Statistics by subject – Science and technology

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All (16)

All (16) (16 of 16 results)

  • Articles and reports: 88-003-X200800210742
    Description:

    In its recently released science and technology (S&T) strategy, Mobilizing Science and Technology to Canada's Advantage (Government of Canada 2007), the federal government stated its commitment to improving its ability to measure and report on the impact of federal S&T expenditures. In response to this challenge, the Policy Research Initiative (PRI) collaborated with departments and agencies that conduct and fund S&T to explore these issues. This article provides a summary from one of the PRI reports, The Transmission of Technology and Knowledge to Innovative Manufacturing Firms by Publicly Funded Research Organizations.

    Release date: 2008-11-21

  • Articles and reports: 88-003-X200800110595
    Description:

    The 2005 Survey of Innovation asked non-innovative manufacturing plants why they did not innovate; that is, why they did not introduce a new or significantly improved product or process to the market during the three-year reference period 2002 to 2004. Lack of market demand was the main response. An examination of repondents' other specified reasons shows that some non-innovators may actually be innovative although they do not perceive themselves to be. Innovative and non-innovative plants perceive success factors, such as developing and seeking new markets, in significantly different ways. Non-innovative plants are not expected to be innovative in the near future.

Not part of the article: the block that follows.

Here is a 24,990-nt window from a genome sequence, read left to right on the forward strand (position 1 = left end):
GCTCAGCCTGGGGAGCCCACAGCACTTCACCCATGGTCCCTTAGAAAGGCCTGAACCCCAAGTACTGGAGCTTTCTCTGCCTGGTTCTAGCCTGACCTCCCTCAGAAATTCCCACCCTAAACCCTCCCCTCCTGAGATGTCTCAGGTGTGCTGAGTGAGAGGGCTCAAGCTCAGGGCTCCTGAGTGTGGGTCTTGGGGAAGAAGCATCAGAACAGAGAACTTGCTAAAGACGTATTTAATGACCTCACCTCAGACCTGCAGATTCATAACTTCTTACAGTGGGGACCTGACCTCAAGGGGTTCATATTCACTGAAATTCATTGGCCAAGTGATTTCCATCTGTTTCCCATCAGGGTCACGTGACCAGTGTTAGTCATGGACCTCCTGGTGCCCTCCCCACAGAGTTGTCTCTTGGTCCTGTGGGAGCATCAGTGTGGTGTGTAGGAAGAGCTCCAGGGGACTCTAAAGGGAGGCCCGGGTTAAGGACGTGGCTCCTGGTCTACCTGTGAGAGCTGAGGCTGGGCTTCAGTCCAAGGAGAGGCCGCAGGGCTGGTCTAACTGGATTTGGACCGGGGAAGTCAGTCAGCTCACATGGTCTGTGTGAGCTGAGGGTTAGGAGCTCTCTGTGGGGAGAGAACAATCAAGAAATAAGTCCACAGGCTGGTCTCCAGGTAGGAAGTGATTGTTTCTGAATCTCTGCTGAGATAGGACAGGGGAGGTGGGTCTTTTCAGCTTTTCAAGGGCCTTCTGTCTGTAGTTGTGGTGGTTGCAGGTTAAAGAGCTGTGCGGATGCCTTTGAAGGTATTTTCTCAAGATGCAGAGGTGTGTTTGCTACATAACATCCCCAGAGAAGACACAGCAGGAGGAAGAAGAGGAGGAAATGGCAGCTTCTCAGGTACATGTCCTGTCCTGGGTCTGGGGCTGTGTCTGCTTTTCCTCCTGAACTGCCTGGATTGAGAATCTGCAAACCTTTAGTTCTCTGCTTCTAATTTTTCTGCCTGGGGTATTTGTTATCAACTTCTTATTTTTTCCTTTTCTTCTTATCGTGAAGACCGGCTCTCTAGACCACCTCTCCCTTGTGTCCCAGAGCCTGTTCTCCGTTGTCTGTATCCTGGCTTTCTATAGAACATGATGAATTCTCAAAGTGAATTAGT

Release date: 2008-05-22

  • Articles and reports: 88-003-X200700210316
    Description:

    The most recent Statistics Canada Survey of Innovation (2005) distinguished five types of innovation. The questions on types of innovation were redesigned in response to the 1997 revision of the Oslo Manual, which incorporated new insights on innovation in the service industries, and broadened the concept of process innovation to include not only production processes but also methods of product delivery. This article examines the five different types of innovation in Canadian manufacturing establishments and industry groups.

    Release date: 2007-10-09

  • Articles and reports: 88-003-X20070019619
    Description:

    The 2005 Survey of Innovation asked innovative manufacturing establishments questions related to how they acquired knowledge and technology for innovation and from whom. This article analyzes the two thirds of manufacturing establishments that were innovative that is they introduced a new or significantly improved product or process during the three reference years, 2002 to 2004 and sheds light on their purchase of knowledge and technology, the importance of information sources, and their collaborative partners.

    Release date: 2007-05-10

  • Articles and reports: 88-003-X20070019621
    Description:

    Advances in science, medical research and information and communications technologies (ICTs) are bringing about significant economic and societal transformations, the full impacts of which are only beginning to emerge. Canada's ICT sector, comprised of both manufacturing and service industries, e industries, is one of several important players in the strategy towards improving the country's innovation performance. In particular, the ICT service industries are leading the way in terms of economic growth and innovative activity.

    Release date: 2007-05-10

  • Articles and reports: 88-003-X20060039539
    Description: